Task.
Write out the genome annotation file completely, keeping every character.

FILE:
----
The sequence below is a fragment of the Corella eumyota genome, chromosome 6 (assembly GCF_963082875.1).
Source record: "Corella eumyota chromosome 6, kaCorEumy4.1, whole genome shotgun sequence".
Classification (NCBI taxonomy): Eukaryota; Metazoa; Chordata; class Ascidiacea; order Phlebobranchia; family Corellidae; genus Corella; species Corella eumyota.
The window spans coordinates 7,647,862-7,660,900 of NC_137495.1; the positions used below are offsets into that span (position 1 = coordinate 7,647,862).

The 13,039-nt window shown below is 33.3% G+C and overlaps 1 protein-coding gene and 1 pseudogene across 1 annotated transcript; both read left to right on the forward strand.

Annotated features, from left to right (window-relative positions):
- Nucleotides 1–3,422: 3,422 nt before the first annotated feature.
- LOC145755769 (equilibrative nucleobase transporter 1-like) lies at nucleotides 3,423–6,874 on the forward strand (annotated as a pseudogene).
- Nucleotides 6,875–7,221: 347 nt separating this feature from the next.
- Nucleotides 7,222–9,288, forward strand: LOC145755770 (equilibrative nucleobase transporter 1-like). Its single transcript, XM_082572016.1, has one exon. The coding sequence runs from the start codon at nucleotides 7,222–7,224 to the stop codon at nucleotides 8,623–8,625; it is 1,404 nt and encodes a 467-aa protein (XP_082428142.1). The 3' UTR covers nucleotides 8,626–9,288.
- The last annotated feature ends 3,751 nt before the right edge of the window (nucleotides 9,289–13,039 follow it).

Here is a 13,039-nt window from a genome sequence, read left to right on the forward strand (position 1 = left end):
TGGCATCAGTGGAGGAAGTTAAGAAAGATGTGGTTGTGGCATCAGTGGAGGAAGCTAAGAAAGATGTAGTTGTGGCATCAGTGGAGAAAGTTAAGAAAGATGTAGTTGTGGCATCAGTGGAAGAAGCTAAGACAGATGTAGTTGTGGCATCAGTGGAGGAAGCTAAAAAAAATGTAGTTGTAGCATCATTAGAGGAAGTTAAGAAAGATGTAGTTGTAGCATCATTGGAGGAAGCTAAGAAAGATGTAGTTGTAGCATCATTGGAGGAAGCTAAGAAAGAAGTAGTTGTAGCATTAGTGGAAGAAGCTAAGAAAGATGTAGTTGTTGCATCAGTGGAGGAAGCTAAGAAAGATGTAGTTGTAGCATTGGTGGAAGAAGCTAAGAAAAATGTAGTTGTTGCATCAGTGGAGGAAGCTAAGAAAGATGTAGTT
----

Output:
The sequence below is a fragment of the Corella eumyota genome, chromosome 6 (assembly GCF_963082875.1).
Source record: "Corella eumyota chromosome 6, kaCorEumy4.1, whole genome shotgun sequence".
Classification (NCBI taxonomy): Eukaryota; Metazoa; Chordata; class Ascidiacea; order Phlebobranchia; family Corellidae; genus Corella; species Corella eumyota.
The window spans coordinates 7,647,862-7,660,900 of NC_137495.1; the positions used below are offsets into that span (position 1 = coordinate 7,647,862).

The 13,039-nt window shown below is 33.3% G+C and overlaps 1 protein-coding gene and 1 pseudogene across 1 annotated transcript; both read left to right on the forward strand.

Annotated features, from left to right (window-relative positions):
- Nucleotides 1–3,422: 3,422 nt before the first annotated feature.
- LOC145755769 (equilibrative nucleobase transporter 1-like) lies at nucleotides 3,423–6,874 on the forward strand (annotated as a pseudogene).
- Nucleotides 6,875–7,221: 347 nt separating this feature from the next.
- Nucleotides 7,222–9,288, forward strand: LOC145755770 (equilibrative nucleobase transporter 1-like). Its single transcript, XM_082572016.1, has one exon. The coding sequence runs from the start codon at nucleotides 7,222–7,224 to the stop codon at nucleotides 8,623–8,625; it is 1,404 nt and encodes a 467-aa protein (XP_082428142.1). The 3' UTR covers nucleotides 8,626–9,288.
- The last annotated feature ends 3,751 nt before the right edge of the window (nucleotides 9,289–13,039 follow it).

Here is a 13,039-nt window from a genome sequence, read left to right on the forward strand (position 1 = left end):
TGGCATCAGTGGAGGAAGTTAAGAAAGATGTGGTTGTGGCATCAGTGGAGGAAGCTAAGAAAGATGTAGTTGTGGCATCAGTGGAGAAAGTTAAGAAAGATGTAGTTGTGGCATCAGTGGAAGAAGCTAAGACAGATGTAGTTGTGGCATCAGTGGAGGAAGCTAAAAAAAATGTAGTTGTAGCATCATTAGAGGAAGTTAAGAAAGATGTAGTTGTAGCATCATTGGAGGAAGCTAAGAAAGATGTAGTTGTAGCATCATTGGAGGAAGCTAAGAAAGAAGTAGTTGTAGCATTAGTGGAAGAAGCTAAGAAAGATGTAGTTGTTGCATCAGTGGAGGAAGCTAAGAAAGATGTAGTTGTAGCATTGGTGGAAGAAGCTAAGAAAAATGTAGTTGTTGCATCAGTGGAGGAAGCTAAGAAAGATGTAGTT